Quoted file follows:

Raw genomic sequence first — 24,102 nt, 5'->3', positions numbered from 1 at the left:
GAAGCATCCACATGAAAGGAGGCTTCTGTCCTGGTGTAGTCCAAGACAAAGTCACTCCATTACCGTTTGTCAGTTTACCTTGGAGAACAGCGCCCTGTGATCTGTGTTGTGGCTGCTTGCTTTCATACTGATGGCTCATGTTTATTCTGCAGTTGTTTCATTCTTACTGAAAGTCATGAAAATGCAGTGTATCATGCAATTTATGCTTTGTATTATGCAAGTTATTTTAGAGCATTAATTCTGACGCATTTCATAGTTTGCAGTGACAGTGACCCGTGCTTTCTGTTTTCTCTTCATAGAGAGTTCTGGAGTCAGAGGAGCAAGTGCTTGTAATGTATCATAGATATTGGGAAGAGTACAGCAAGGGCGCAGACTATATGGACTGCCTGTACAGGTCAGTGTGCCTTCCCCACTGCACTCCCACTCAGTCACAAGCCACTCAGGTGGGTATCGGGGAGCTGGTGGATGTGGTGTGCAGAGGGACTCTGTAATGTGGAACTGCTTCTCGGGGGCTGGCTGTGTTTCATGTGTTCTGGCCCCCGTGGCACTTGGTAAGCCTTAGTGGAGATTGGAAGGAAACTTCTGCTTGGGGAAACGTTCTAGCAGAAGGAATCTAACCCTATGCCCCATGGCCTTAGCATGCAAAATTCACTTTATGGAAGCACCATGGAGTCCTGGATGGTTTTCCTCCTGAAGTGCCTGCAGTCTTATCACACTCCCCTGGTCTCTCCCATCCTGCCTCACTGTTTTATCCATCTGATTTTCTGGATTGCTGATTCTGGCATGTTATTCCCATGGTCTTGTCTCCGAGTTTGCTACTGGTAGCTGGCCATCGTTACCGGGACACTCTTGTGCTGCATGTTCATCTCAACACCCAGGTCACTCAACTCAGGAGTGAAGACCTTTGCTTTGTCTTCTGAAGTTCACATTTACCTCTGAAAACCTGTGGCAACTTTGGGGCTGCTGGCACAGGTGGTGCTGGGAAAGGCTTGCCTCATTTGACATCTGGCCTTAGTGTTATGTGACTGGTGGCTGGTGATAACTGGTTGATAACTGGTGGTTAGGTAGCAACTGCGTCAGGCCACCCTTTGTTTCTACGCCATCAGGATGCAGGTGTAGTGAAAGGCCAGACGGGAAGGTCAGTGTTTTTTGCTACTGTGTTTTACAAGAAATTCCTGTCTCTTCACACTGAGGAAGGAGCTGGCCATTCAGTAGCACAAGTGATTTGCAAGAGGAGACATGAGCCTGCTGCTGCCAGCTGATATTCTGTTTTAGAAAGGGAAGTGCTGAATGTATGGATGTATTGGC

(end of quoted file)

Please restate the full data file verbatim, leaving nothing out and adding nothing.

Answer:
Raw genomic sequence first — 24,102 nt, 5'->3', positions numbered from 1 at the left:
GAAGCATCCACATGAAAGGAGGCTTCTGTCCTGGTGTAGTCCAAGACAAAGTCACTCCATTACCGTTTGTCAGTTTACCTTGGAGAACAGCGCCCTGTGATCTGTGTTGTGGCTGCTTGCTTTCATACTGATGGCTCATGTTTATTCTGCAGTTGTTTCATTCTTACTGAAAGTCATGAAAATGCAGTGTATCATGCAATTTATGCTTTGTATTATGCAAGTTATTTTAGAGCATTAATTCTGACGCATTTCATAGTTTGCAGTGACAGTGACCCGTGCTTTCTGTTTTCTCTTCATAGAGAGTTCTGGAGTCAGAGGAGCAAGTGCTTGTAATGTATCATAGATATTGGGAAGAGTACAGCAAGGGCGCAGACTATATGGACTGCCTGTACAGGTCAGTGTGCCTTCCCCACTGCACTCCCACTCAGTCACAAGCCACTCAGGTGGGTATCGGGGAGCTGGTGGATGTGGTGTGCAGAGGGACTCTGTAATGTGGAACTGCTTCTCGGGGGCTGGCTGTGTTTCATGTGTTCTGGCCCCCGTGGCACTTGGTAAGCCTTAGTGGAGATTGGAAGGAAACTTCTGCTTGGGGAAACGTTCTAGCAGAAGGAATCTAACCCTATGCCCCATGGCCTTAGCATGCAAAATTCACTTTATGGAAGCACCATGGAGTCCTGGATGGTTTTCCTCCTGAAGTGCCTGCAGTCTTATCACACTCCCCTGGTCTCTCCCATCCTGCCTCACTGTTTTATCCATCTGATTTTCTGGATTGCTGATTCTGGCATGTTATTCCCATGGTCTTGTCTCCGAGTTTGCTACTGGTAGCTGGCCATCGTTACCGGGACACTCTTGTGCTGCATGTTCATCTCAACACCCAGGTCACTCAACTCAGGAGTGAAGACCTTTGCTTTGTCTTCTGAAGTTCACATTTACCTCTGAAAACCTGTGGCAACTTTGGGGCTGCTGGCACAGGTGGTGCTGGGAAAGGCTTGCCTCATTTGACATCTGGCCTTAGTGTTATGTGACTGGTGGCTGGTGATAACTGGTTGATAACTGGTGGTTAGGTAGCAACTGCGTCAGGCCACCCTTTGTTTCTACGCCATCAGGATGCAGGTGTAGTGAAAGGCCAGACGGGAAGGTCAGTGTTTTTTGCTACTGTGTTTTACAAGAAATTCCTGTCTCTTCACACTGAGGAAGGAGCTGGCCATTCAGTAGCACAAGTGATTTGCAAGAGGAGACATGAGCCTGCTGCTGCCAGCTGATATTCTGTTTTAGAAAGGGAAGTGCTGAATGTATGGATGTATTGGC